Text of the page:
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6 arrested in slayings near Tennessee rest area

Parents, daughter die; son clings to life

April 8, 1997
Web posted at: 11:45 p.m. EDT (0345 GMT)

GREENEVILLE, Tennessee (CNN) -- Six people suspected of carjacking and shooting a family near a Tennessee rest area were arrested in Arizona Tuesday afternoon while trying to take the family's stolen van across the border into Mexico.

The suspects, all from the Paintsville, Kentucky, area, ranged in age from 14 to 20.

Vidar Lillelid, 34, and his wife, Delphia, 28, were found dead in a ditch Sunday night along a gravel road three miles from the rest stop on Interstate 81, near Ballyton.

Their two children, Tabitha, 6, and Peter, 3, who had been cradled in their parents' laps, were taken to a hospital where Tabitha died Monday. Peter was reported in critical condition Tuesday.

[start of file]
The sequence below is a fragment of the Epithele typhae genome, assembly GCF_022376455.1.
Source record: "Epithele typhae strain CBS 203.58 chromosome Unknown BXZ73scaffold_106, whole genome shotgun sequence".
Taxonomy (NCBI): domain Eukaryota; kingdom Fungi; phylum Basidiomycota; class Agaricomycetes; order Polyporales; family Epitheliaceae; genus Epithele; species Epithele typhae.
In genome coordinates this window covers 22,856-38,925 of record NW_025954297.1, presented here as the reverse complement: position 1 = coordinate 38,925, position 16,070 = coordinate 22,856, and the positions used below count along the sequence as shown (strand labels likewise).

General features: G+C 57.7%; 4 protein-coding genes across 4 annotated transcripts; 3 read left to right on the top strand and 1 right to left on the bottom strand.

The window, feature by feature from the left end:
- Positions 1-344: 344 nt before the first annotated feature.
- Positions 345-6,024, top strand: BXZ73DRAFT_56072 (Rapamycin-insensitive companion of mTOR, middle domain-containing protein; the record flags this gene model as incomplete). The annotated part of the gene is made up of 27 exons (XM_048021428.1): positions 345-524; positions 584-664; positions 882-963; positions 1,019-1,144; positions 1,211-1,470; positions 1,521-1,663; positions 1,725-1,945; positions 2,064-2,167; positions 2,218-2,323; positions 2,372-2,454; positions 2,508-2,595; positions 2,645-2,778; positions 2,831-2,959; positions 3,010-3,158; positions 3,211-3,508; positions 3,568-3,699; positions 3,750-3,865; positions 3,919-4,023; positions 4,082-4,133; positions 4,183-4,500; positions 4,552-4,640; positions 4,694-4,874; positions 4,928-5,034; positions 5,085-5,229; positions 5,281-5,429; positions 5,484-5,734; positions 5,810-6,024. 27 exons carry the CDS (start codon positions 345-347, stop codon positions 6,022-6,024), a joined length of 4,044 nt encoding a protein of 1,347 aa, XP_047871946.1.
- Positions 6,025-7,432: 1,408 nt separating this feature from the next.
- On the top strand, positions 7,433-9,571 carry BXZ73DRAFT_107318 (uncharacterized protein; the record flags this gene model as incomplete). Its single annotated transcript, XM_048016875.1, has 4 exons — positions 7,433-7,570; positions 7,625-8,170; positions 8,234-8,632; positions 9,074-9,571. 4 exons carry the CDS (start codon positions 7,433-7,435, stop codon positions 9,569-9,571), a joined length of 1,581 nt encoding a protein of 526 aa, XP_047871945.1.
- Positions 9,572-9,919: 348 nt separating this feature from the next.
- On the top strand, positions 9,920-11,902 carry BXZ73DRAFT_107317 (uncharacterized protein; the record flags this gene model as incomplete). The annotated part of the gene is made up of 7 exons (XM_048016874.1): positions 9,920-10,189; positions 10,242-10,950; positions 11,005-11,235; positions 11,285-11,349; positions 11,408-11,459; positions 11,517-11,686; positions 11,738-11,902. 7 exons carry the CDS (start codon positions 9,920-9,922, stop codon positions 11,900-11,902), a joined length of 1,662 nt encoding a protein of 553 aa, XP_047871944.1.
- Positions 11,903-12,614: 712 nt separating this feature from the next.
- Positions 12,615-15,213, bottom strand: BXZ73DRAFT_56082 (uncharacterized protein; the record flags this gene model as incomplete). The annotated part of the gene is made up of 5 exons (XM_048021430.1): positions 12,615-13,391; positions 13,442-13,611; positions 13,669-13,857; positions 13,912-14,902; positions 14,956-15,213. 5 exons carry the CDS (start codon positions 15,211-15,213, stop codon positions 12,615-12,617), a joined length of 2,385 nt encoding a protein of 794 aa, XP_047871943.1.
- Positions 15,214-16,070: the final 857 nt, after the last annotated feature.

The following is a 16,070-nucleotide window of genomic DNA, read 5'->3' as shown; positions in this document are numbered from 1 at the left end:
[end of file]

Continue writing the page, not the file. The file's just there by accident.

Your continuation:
The parents were shot in the head and chest, and each child was shot in the head, said Greene County Sheriff Terry Jones.

Suspects nabbed by U.S. Customs agents

U.S. Customs agents seized the suspects after spotting the van, which was wanted by Tennessee authorities. Arrested were Edward Dean Mullins, 19; Crystal Renea Sturgill, 18; Joseph Lance Risner, 20; Natasha Wallen Cornett, 18; Jason Blake Bryant, 14; and Karen Renea Howell, 17.

Police found a blue Chevrolet Citation in the same ditch in which the Lillelids were found. Though the license plate had been removed, authorities were able to trace the car to Risner's mother, who said she loaned the car to her son over the weekend.

The Lillelids were returning to their home in Powell from a conference for Jehovah's Witnesses in Johnson City. After taking the family from the rest area to the gravel road and shooting them, police say the suspects stole the van and some of the Lillelids' personal effects.

Jones said no weapons were found in the van when the suspects were arrested. He did not know if any of the family's possessions were found.

Ironically, the Lillelids had recently moved from Miami to the Knoxville area seeking a safer life.

"They decided things were a little on the rough side in Miami, and they wanted to move to get away from the violence, among other reasons," said John McLaughlin, an elder at the West Congregation of Jehovah's Witnesses in Knoxville, which the Lillelids attended.

Reuters contributed to this report.


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